Mudzuri says the 2014 MDC structures that humiliated Chamisa should elect Tsvangirai’s successor


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Movement for Democratic Change vice-president Elias Mudzuri says the party should hold an extra-ordinary congress to elect the successor to founding president Morgan Tsvangirai, who died in February last year, before holding its ordinary congress and the structures that elected Tsvangirai in 2014 should elect his successor.

Current MDC president Nelson Chamisa was humiliated at the congress when he lost the post of secretary-general to Douglas Mwonzora though he went to congress with the support of 11 out of the party’s 12 provinces.

The MDC is planning to hold its congress in May but it is still unclear whether members of the Alliance who broke away from the MDC-T necessitating the 2014 congress will be allowed to contest or not.

Mudzuri told the Standard today: “What is overdue in MDC is an extraordinary congress to elect our late president Tsvangirai’s successor. Our ordinary five-year congress is due in October this year, not in May. All structures from the last congress in 2014 are expected to run office until October. Congress delegates from the 2014 structures are the ones who are expected to elect a substantive successor for the late president Tsvangirai at an extraordinary congress.”

Mudzuri said the party congress was being flouted and this could split the party.

“We have adequate internal dispute resolution mechanisms in the party to able to deal with all disputes that may arise. What is now missing in the leadership are enough leaders who are prepared to protect and uphold the people’s leadership manual as laid down in the MDC constitution.  Some of our leaders are now more preoccupied with getting positions of influence and privilege in the party and government while breaking the people’s charter at the same time. Such a scenario, if not addressed quickly, will always lead into disputes’” he said.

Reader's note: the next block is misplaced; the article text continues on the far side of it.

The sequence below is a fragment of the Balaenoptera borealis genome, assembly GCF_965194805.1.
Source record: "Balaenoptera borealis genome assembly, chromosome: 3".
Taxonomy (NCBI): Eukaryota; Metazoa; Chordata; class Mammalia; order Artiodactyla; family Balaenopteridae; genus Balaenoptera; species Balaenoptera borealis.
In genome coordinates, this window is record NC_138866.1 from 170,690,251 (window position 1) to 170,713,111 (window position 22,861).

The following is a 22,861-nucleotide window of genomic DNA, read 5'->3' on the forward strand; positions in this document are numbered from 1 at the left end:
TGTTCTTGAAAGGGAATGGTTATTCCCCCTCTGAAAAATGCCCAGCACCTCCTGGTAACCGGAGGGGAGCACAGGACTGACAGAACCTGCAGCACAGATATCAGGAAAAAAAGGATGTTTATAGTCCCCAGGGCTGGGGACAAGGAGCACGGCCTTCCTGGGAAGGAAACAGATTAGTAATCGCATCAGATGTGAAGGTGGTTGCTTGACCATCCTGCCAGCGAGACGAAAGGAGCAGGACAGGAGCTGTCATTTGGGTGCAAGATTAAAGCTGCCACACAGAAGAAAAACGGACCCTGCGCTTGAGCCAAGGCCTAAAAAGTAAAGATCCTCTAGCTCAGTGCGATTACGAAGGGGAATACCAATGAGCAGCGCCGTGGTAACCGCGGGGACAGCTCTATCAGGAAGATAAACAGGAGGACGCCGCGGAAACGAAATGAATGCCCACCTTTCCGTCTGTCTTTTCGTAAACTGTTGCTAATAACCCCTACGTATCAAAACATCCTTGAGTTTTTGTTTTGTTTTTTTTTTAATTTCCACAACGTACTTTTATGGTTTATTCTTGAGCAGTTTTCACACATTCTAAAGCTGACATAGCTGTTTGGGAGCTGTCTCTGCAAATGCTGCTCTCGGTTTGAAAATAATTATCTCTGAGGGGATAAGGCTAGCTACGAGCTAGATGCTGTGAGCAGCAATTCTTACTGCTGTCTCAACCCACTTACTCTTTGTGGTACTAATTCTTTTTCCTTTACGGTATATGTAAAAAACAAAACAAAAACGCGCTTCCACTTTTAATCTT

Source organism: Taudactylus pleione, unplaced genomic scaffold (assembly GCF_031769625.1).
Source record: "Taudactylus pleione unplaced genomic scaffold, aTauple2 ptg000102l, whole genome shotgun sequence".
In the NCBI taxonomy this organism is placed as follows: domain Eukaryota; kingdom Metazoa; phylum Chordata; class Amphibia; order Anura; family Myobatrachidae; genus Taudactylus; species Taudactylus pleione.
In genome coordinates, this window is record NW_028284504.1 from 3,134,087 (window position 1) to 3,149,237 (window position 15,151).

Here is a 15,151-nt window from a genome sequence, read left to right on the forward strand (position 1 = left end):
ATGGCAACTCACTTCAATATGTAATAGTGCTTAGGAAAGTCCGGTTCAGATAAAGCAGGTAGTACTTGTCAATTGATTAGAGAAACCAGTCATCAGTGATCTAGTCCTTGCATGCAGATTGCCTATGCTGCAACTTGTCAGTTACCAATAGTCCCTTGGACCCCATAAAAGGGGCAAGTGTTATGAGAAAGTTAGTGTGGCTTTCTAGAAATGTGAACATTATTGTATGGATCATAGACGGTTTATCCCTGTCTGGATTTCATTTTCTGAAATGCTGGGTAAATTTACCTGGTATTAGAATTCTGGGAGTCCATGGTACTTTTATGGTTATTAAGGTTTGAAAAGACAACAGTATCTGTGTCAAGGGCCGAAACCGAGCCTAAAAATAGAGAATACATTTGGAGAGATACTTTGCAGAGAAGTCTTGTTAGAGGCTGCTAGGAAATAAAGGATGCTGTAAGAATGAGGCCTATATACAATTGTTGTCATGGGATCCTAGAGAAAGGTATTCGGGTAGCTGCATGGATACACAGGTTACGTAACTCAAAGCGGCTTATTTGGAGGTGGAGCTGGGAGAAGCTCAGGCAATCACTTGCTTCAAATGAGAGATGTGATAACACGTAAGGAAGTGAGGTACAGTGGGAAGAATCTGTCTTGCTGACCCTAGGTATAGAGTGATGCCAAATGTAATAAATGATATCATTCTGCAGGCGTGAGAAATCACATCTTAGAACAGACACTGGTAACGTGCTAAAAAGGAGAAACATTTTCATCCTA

“Splits are a natural product of irreconcilable disputes within an organisation, and the MDC Alliance is not exempt. The only way to avoid such splits from happening is for leaders to follow the constitution, and for the people, through their leaders, to speak out when they notice a problem.”

He also said it was pointless for Chamisa to continue to dispute the election result in view of the Constitutional Court decision. Chamisa argues that he won last year’s presidential election but was robbed by the Zimbabwe Electoral Commission but he lost the election challenge case at the Constitutional Court.

Asked whether he thought that a resolution on the election dispute between Chamisa and Mnangagwa was possible, he replied: “It’s not possible, under the constitution of Zimbabwe, to resolve an election dispute that was heard and settled by the Constitutional Court. I believe the decision arrived at was final, and that there is no other legal remedy.”

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The Insider

The Insider is a political and business bulletin about Zimbabwe, edited by Charles Rukuni. Founded in 1990, it was a printed 12-page subscription only newsletter until 2003 when Zimbabwe's hyper-inflation made it impossible to continue printing.

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